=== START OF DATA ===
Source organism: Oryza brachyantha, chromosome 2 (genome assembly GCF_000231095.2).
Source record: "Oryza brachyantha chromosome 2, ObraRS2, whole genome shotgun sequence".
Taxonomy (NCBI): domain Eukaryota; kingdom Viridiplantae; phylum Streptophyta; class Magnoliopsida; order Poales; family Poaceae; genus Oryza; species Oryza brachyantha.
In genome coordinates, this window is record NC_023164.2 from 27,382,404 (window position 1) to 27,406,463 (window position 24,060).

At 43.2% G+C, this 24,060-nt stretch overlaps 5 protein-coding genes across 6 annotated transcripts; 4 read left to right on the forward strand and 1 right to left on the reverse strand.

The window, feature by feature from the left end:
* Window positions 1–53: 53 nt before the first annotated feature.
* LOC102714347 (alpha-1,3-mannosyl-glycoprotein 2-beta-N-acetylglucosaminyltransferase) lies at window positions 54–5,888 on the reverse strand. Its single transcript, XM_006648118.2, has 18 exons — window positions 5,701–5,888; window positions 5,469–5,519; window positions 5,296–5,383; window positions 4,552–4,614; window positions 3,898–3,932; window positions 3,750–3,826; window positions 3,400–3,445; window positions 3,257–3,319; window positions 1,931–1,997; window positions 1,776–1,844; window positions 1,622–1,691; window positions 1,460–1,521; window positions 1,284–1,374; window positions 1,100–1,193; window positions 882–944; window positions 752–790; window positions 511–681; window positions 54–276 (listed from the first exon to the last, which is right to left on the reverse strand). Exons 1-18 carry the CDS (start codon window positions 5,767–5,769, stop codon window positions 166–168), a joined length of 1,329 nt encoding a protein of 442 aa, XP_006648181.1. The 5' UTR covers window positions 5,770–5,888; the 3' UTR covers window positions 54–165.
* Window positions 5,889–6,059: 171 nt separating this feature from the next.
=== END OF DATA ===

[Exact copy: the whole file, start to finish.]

Source organism: Oryza brachyantha, chromosome 2 (genome assembly GCF_000231095.2).
Source record: "Oryza brachyantha chromosome 2, ObraRS2, whole genome shotgun sequence".
Taxonomy (NCBI): domain Eukaryota; kingdom Viridiplantae; phylum Streptophyta; class Magnoliopsida; order Poales; family Poaceae; genus Oryza; species Oryza brachyantha.
In genome coordinates, this window is record NC_023164.2 from 27,382,404 (window position 1) to 27,406,463 (window position 24,060).

At 43.2% G+C, this 24,060-nt stretch overlaps 5 protein-coding genes across 6 annotated transcripts; 4 read left to right on the forward strand and 1 right to left on the reverse strand.

The window, feature by feature from the left end:
* Window positions 1–53: 53 nt before the first annotated feature.
* LOC102714347 (alpha-1,3-mannosyl-glycoprotein 2-beta-N-acetylglucosaminyltransferase) lies at window positions 54–5,888 on the reverse strand. Its single transcript, XM_006648118.2, has 18 exons — window positions 5,701–5,888; window positions 5,469–5,519; window positions 5,296–5,383; window positions 4,552–4,614; window positions 3,898–3,932; window positions 3,750–3,826; window positions 3,400–3,445; window positions 3,257–3,319; window positions 1,931–1,997; window positions 1,776–1,844; window positions 1,622–1,691; window positions 1,460–1,521; window positions 1,284–1,374; window positions 1,100–1,193; window positions 882–944; window positions 752–790; window positions 511–681; window positions 54–276 (listed from the first exon to the last, which is right to left on the reverse strand). Exons 1-18 carry the CDS (start codon window positions 5,767–5,769, stop codon window positions 166–168), a joined length of 1,329 nt encoding a protein of 442 aa, XP_006648181.1. The 5' UTR covers window positions 5,770–5,888; the 3' UTR covers window positions 54–165.
* Window positions 5,889–6,059: 171 nt separating this feature from the next.